I didn’t realize that every single person that I ever met in my entire life watches that show. Four of my friends got to come to the taping, which was the best thing ever. There’s really not time to enjoy it until right at the end as you’re like: “Okay, I didn’t fall down on national television. I did okay.” But when your friends are there you get to enjoy it and experience it through them. But I didn’t understand how big of a deal that was going to be. I’m super grateful. That’s why I get to wear some cool clothes now–because I have Instagram followers.

Especially your wardrobe as Janis.
It’s insane. The first fitting I ever had for that show, I was like: “Are you guys serious? These are the best costumes I’ve ever had.” And I was also very prepared to have a really gross wig. When Lizzy Caplan [who played Janis in the movie] came to see the show, we were talking about it. She was like: “How did you get such good hair? I’m way jealous.” I was like: “I was prepared. I was ready to have an exact replica of your hair in the movie.” And I did not. It’s really nice that they allowed Janis to be incredibly stylish definitely in an off-kilter kind of way. I’m so glad that she looks good and clearly likes how she looks. Because being “pretty” or “attractive” or whatever, it doesn’t guarantee happiness at all

As you said, you want to look at more adult roles and you performed on TV for the first time on “Fallon.” Would you want to do something outside of theater like film, TV, or maybe even a movie musical in the future?
Yeah, if the people who are in charge of the “Wicked” movie–looking at you, Marc Platt–would want to cast me as Elphaba, I would obviously give all of my internal organs to do that.

To fly in the air and sing “Defying Gravity.”
Oh, my God, yeah. Elphaba is really a role, whether in theater or in the movie, that I’m dying to do. It’s such an awesome part. I think anywhere where there’s a role for a female hero to play, that’s what I’m interested in. Because I’ve often been asked: “What do all these roles have in common? What are the roles that you’re interested in playing?” And I want to play heroes. I think that’s what we need to see from women. I would enjoy playing villains, too, but I don’t think we need to see more female villains right now. I think we need to see more female heroes because they exist all the time every day in my life, and I think it would be fun to keep seeing more and more of them. I also think playing a straight-up Marvel superhero would be so awesome.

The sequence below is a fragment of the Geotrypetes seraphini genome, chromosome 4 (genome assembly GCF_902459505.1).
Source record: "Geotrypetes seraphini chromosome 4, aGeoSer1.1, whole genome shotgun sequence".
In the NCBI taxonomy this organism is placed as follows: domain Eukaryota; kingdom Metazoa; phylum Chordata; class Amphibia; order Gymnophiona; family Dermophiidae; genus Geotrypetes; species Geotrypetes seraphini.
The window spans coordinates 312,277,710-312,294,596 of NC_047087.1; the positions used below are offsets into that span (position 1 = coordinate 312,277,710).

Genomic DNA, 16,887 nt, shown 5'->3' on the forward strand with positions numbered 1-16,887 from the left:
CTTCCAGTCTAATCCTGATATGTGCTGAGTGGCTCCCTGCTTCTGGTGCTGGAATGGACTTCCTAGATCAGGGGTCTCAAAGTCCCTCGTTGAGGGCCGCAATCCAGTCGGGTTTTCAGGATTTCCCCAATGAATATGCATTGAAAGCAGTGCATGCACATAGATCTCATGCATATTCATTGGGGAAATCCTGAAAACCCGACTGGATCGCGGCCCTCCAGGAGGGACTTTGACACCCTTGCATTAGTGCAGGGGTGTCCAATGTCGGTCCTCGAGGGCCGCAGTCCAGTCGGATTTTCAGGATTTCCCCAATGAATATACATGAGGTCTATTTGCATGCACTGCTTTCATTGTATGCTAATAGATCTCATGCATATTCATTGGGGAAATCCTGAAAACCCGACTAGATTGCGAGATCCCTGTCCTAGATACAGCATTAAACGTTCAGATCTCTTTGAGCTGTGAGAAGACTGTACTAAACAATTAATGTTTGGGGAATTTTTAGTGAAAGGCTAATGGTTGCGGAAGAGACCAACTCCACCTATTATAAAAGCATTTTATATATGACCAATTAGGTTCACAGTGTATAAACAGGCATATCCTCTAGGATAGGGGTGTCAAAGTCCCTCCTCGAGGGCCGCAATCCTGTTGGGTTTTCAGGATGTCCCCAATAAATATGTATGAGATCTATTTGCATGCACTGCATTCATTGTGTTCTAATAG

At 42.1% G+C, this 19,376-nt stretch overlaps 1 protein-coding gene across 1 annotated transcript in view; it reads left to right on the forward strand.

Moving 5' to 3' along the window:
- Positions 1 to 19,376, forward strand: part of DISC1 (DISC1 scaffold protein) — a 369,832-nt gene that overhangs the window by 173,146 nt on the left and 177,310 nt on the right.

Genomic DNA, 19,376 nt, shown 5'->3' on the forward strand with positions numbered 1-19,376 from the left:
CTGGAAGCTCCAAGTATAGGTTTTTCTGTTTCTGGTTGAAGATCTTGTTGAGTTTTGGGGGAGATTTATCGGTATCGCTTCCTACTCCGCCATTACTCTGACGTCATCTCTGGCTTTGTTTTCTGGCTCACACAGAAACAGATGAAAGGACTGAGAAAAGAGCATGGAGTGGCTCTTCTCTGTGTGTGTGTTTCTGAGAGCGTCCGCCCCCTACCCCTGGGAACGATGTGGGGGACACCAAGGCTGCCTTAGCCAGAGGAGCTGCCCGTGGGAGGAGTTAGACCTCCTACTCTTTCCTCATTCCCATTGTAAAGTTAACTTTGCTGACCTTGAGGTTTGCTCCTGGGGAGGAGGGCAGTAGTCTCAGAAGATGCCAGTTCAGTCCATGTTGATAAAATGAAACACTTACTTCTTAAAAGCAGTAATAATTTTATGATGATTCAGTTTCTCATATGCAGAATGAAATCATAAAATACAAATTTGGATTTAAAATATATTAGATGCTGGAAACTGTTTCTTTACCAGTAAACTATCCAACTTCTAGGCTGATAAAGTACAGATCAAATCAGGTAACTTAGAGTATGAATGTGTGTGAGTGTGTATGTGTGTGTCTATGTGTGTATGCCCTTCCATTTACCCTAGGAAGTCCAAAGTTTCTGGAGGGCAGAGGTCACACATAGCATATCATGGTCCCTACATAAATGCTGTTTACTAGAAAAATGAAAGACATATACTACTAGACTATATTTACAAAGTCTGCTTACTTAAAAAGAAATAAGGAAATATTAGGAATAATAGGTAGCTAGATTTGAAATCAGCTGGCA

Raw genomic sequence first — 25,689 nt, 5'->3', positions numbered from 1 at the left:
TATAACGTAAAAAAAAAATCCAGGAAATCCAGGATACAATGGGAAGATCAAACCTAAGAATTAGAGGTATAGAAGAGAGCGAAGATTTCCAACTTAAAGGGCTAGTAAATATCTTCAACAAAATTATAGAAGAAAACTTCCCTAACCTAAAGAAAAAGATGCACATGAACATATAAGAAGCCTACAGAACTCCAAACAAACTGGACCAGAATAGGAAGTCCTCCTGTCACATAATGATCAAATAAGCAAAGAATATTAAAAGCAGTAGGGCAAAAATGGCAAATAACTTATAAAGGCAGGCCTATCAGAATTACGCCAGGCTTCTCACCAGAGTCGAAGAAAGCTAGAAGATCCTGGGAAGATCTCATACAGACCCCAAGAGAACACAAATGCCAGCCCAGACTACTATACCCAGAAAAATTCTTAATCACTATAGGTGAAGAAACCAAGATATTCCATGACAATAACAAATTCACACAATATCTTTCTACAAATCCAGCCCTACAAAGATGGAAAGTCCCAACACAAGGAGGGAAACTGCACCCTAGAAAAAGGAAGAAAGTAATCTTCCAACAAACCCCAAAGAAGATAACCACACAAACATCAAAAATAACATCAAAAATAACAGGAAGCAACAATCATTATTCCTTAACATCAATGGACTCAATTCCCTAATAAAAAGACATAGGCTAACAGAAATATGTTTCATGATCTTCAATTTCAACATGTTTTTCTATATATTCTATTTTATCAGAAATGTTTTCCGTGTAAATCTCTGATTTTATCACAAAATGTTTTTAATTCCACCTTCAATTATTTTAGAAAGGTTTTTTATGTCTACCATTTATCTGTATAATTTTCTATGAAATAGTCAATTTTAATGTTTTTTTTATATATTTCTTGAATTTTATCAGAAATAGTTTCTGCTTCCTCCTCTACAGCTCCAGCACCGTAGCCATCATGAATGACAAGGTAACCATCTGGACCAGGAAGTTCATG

Someone like Jessica Jones, perhaps?
Oh yeah, I would die to be on that show. It’s so awesome. That show and “The Handmaid’s Tale” and anything that Amy Sherman-Palladino writes. Any of that material that’s all led by women and is great to watch.

What are your plans for the Tonys on Sunday?
We have a dress rehearsal for the Tonys in the morning at Radio City. Then, we go home for two hours, come back to the theater, and do a matinee. After the matinee, we’ll find out what time we’re performing at the Tonys. And then we’re having a party across the street at our new favorite bar that just opened after we all get back from performing on the Tonys. I think we’ll watch for a little while and see if we win anything. Then, we’ll just eat, dance, and drink.

“Mean Girls” earned 12 Tony nominations this year and plays eight shows a week on Broadway at the August Wilson Theatre.